The shocking true-crime documentary series ‘The Big Conn’ elaborates on the biggest social security fraud in national history. Created by James Lee Hernandez and Brian Lazarte, it follows Eric C. Conn, an influential social security lawyer from Pikeville, Kentucky, who, along with his four associates, managed to defraud the federal government of more than $600 million in social security payments.
While Eric’s role in everything is intricately explained, another key player in the entire incident that cannot be ignored is Judge David Daugherty, who allegedly started the whole scheme. So now, let’s learn more about his role as well as the circumstances of his death.
How Did Judge David Daugherty Help Eric Conn?
Since 1990, Judge David Black Daugherty from Myrtle Beach, South Carolina, was an Administrative Law Judge at the Social Security Administration’s (SSA) hearing office in Huntington, West Virginia. In early 2004, he started seeking out pending disability claims cases of social security lawyer Eric Conn’s clients and even began reassigning cases from other judges’ dockets to himself. Daugherty then instructed Conn to provide medical evidence documentation for either intellectual or physical disabilities of the claimants.
Conn solicited Dr. Alfred Adkins and Dr. Frederick T. Huffnagle (now deceased) to approve all the medical documentation after assessments of his clients, regardless of whether they qualified for disability benefits or not. Once the documentation was sent to Daugherty, he fast-tracked the process and approved all of the cases for Conn’s clients, often without the requisite hearing as well. This resulted in him having a 99.71 % approval rate in disability benefits cases between September 9 and March 2011, despite the average rate of approval in such cases being around 60%.
Conn paid the judge around $8,000 in hard cash every month. The entire arrangement continued until approximately April 2011, and Daugherty received approximately $609,000 cash in total from Conn for approving around 3,149 cases. Due to this, the SSA was obligated to pay $550 million in lifetime disability benefits to claimants whose cases the judge approved. After investigations in the matter commenced in 2011, Daugherty was placed on leave. In mid-2011, he subsequently retired from the SSA office as a judge.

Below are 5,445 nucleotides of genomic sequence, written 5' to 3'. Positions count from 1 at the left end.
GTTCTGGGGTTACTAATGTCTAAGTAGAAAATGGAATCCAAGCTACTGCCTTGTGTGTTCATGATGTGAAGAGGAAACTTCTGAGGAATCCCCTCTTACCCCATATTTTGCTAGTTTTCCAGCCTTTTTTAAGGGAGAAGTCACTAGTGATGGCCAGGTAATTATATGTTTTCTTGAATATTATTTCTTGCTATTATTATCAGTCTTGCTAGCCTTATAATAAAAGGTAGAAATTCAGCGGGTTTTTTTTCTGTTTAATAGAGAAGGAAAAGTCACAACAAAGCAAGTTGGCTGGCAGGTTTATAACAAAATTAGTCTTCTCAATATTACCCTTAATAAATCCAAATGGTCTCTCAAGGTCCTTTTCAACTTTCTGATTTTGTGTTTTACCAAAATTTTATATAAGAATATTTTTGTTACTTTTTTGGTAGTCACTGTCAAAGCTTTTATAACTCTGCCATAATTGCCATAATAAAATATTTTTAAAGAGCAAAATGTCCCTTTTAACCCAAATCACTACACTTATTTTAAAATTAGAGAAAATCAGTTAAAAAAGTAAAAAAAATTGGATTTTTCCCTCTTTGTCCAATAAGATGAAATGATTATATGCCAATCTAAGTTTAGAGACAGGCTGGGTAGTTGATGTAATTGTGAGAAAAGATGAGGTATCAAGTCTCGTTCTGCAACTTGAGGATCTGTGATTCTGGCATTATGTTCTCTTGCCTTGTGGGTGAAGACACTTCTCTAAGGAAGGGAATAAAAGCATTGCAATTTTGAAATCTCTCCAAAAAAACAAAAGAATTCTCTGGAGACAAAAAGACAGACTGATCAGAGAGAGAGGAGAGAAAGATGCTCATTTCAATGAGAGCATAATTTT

In October 2013, a hearing was finally scheduled before a U.S. Senate panel in Washington D.C., and Daugherty was to appear along with Conn, Adkins, and Judge Charles Andrus, the former Chief judge at the SSA office in Huntington. Andrus was questioned as to why he had not taken any actions against Daugherty despite numerous complaints. Meanwhile, the latter failed to appear in front of the panel. As per the authorities, Daugherty allegedly tried to kill himself on October 14, 2013.
While Daugherty was not charged with contempt of court, investigations against him continued. In April 2016, he along with Conn, and Adkins were indicted and arrested, but he initially pleaded not guilty. Daugherty had a total of five charges against him – two counts of mail fraud, two counts of wire fraud, and one count of conspiracy to commit money laundering. On the other hand, Conn revealed in his plea deal that Daugherty was the one who orchestrated the entire scheme.
Conn claimed that the former judge had approached him for $5,000 quick cash to cover his niece’s alleged drug rehabilitation treatment, with the lure that he had the power to approve disability claims. After another such cash dealing the next month, Conn claimed that he settled for the arrangement by paying Daugherty $400 for each case he approved. Moreover, he paid each month’s total earnings in small cash installments to evade the Treasury Department. As per the series, Daugherty admitted to the same later.
How Did Judge David Daugherty Die?
In May 2017, David Daugherty pleaded guilty to two counts of receiving illegal gratuities. After accepting a plea deal, he was sentenced to four years in prison and ordered to pay over $93 million in restitution to the SSA and HHS. On October 19, 2019, at the age of 83, he died of health complications at the University of Kentucky Medical Center in Lexington, Kentuck, while being incarcerated. He is survived by his wife, two daughters, four grandchildren, and two great-grandchildren.
Read More: Where is Eric Conn Now?